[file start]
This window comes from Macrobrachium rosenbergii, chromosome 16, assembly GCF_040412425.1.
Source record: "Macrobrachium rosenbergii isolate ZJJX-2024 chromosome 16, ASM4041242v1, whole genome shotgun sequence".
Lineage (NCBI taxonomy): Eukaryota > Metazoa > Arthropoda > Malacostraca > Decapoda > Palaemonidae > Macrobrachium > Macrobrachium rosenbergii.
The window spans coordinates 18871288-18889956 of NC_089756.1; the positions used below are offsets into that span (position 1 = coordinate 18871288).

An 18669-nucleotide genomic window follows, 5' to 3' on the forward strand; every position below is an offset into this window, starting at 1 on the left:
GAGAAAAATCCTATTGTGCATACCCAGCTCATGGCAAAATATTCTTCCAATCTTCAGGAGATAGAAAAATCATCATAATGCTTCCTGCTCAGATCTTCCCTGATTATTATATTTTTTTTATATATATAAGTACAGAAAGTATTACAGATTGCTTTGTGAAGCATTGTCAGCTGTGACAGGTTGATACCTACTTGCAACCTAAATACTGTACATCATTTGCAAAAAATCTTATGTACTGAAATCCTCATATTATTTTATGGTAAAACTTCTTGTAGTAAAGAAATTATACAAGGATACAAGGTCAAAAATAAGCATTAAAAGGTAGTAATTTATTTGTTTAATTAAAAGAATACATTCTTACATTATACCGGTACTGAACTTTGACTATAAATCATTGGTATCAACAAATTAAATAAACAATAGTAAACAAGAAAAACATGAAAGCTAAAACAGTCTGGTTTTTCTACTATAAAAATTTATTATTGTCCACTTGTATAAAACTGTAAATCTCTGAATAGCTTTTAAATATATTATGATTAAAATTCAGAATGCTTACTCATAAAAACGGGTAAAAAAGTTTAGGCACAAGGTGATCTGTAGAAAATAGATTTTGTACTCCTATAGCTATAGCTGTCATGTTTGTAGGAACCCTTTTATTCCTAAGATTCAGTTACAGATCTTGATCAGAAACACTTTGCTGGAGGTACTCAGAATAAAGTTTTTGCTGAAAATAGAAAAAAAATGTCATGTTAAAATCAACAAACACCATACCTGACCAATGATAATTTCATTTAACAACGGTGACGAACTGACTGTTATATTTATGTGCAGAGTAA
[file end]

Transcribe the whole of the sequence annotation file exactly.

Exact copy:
This window comes from Macrobrachium rosenbergii, chromosome 16, assembly GCF_040412425.1.
Source record: "Macrobrachium rosenbergii isolate ZJJX-2024 chromosome 16, ASM4041242v1, whole genome shotgun sequence".
Lineage (NCBI taxonomy): Eukaryota > Metazoa > Arthropoda > Malacostraca > Decapoda > Palaemonidae > Macrobrachium > Macrobrachium rosenbergii.
The window spans coordinates 18871288-18889956 of NC_089756.1; the positions used below are offsets into that span (position 1 = coordinate 18871288).

An 18669-nucleotide genomic window follows, 5' to 3' on the forward strand; every position below is an offset into this window, starting at 1 on the left:
GAGAAAAATCCTATTGTGCATACCCAGCTCATGGCAAAATATTCTTCCAATCTTCAGGAGATAGAAAAATCATCATAATGCTTCCTGCTCAGATCTTCCCTGATTATTATATTTTTTTTATATATATAAGTACAGAAAGTATTACAGATTGCTTTGTGAAGCATTGTCAGCTGTGACAGGTTGATACCTACTTGCAACCTAAATACTGTACATCATTTGCAAAAAATCTTATGTACTGAAATCCTCATATTATTTTATGGTAAAACTTCTTGTAGTAAAGAAATTATACAAGGATACAAGGTCAAAAATAAGCATTAAAAGGTAGTAATTTATTTGTTTAATTAAAAGAATACATTCTTACATTATACCGGTACTGAACTTTGACTATAAATCATTGGTATCAACAAATTAAATAAACAATAGTAAACAAGAAAAACATGAAAGCTAAAACAGTCTGGTTTTTCTACTATAAAAATTTATTATTGTCCACTTGTATAAAACTGTAAATCTCTGAATAGCTTTTAAATATATTATGATTAAAATTCAGAATGCTTACTCATAAAAACGGGTAAAAAAGTTTAGGCACAAGGTGATCTGTAGAAAATAGATTTTGTACTCCTATAGCTATAGCTGTCATGTTTGTAGGAACCCTTTTATTCCTAAGATTCAGTTACAGATCTTGATCAGAAACACTTTGCTGGAGGTACTCAGAATAAAGTTTTTGCTGAAAATAGAAAAAAAATGTCATGTTAAAATCAACAAACACCATACCTGACCAATGATAATTTCATTTAACAACGGTGACGAACTGACTGTTATATTTATGTGCAGAGTAA